Alternative measures of progress, like the Genuine Progress Indicator (GPI), adjust for these problems with GDP to arrive at a better approximation of “national well-being”. Results show that while the US GDP has steadily increased since 1950 (with the occasional recession), GPI peaked around 1975 and has been relatively flat or declining ever since.
So what do the Bhutanese mean by GNH? Bhutan recently completed a survey of 8,000 of its citizens, asking them over 200 questions about various aspects of their lives and how satisfied they are with them. It is what social scientists call an assessment of “subjective well-being”, or SWB – an area of research that is getting increasing attention in many quarters of science and policy as part of the emerging “science of happiness”. In the US, for example, SWB surveys show flat or dropping scores over the last several decades, consistent with the flattening GPI estimates.
But the GNHC and others in Bhutan recognise that there are other, more objective elements that are also important in assessing their country’s overall well-being. Our team was brought in to help incorporate “natural capital” and the ecosystem services it provides into their national accounting framework.
Ecosystem services are the often un-accounted for benefits that people derive from nature – clean air, water, and soil, a stable climate, recreational and spiritual opportunities to connect with nature, and many more. We estimated in a previous study that, on a global basis, these services were worth in aggregate more than all of global GNP combined.
But these services do not yet adequately appear in any country’s national accounts. Bhutan sees itself as a leader in rectifying this situation. We held a workshop there last March with over 40 representatives from several government agencies, universities and others to assess how best to do this. We plan to hold a series of follow-up workshops involving students and faculty from the US working with the Bhutanese to help them become a model of sustainable well-being and to help us do the same.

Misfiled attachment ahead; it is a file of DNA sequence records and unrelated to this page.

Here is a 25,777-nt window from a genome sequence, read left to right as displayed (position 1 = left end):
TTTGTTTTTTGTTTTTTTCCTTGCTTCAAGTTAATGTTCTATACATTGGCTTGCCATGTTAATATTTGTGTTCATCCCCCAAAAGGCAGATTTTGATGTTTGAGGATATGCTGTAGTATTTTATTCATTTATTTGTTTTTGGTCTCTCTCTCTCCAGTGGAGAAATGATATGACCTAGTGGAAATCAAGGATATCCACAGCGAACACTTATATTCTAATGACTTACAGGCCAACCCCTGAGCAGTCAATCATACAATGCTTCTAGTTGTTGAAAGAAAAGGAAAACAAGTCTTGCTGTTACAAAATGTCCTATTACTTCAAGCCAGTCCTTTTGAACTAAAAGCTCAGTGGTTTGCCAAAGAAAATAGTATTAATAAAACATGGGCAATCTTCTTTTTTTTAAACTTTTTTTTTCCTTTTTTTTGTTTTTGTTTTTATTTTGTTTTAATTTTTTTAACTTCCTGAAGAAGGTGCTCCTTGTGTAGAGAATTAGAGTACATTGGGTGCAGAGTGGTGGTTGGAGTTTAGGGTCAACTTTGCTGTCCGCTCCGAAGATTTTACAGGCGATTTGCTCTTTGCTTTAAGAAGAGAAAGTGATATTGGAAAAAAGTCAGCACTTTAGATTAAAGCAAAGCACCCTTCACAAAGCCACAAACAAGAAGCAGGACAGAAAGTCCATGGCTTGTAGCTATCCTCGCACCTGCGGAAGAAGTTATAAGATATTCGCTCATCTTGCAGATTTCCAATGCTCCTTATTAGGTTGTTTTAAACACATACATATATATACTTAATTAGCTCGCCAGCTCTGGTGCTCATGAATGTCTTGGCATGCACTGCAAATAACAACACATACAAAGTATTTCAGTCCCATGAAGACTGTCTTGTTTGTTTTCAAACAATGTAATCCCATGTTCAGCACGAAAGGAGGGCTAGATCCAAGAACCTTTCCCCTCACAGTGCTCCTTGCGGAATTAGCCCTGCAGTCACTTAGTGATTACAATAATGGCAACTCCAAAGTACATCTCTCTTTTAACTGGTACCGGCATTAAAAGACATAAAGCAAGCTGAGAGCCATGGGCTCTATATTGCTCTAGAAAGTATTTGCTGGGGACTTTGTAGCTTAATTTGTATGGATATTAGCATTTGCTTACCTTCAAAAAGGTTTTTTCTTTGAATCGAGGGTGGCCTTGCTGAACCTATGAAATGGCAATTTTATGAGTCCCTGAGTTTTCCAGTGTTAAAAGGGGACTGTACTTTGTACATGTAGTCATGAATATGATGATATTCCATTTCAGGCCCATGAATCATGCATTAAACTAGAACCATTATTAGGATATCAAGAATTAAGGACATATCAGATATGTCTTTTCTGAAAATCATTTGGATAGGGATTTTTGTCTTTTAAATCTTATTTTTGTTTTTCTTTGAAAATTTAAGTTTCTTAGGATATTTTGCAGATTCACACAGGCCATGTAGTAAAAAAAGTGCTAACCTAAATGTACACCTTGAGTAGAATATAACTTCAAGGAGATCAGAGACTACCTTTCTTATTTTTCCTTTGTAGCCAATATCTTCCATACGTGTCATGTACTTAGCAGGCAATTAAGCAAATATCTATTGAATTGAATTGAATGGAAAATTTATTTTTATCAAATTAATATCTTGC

We all have a lot to learn from Bhutan. They are a small county not yet addicted to economic growth in the conventional sense. They can step back and ask the really important questions: What is happiness? How do we best pursue it? How does one person’s happiness depend on everyone else’s? How important is nature to our happiness and its sustainability? How much and what types of material consumption do we really need to be happy?
The founders of the United States also asked themselves many of these same questions. They set up a country devoted to “life, liberty and the pursuit of happiness”. Bhutan is helping us to better understand the interdependence of all life on earth, the responsibilities that come with individual liberty, and the meaning and measure of happiness. These are issues we will all have to collaboratively grapple with and better understand if we hope to create a world where humanity can flourish and be happy within the finite boundaries of the amazing planet we inhabit.
Robert Costanza is a Professor of Sustainability and the Director for the Institute for Sustainable Solutions (ISS) at Portland State University.
The views expressed in this article are the author’s own and do not necessarily reflect Al Jazeera’s editorial policy.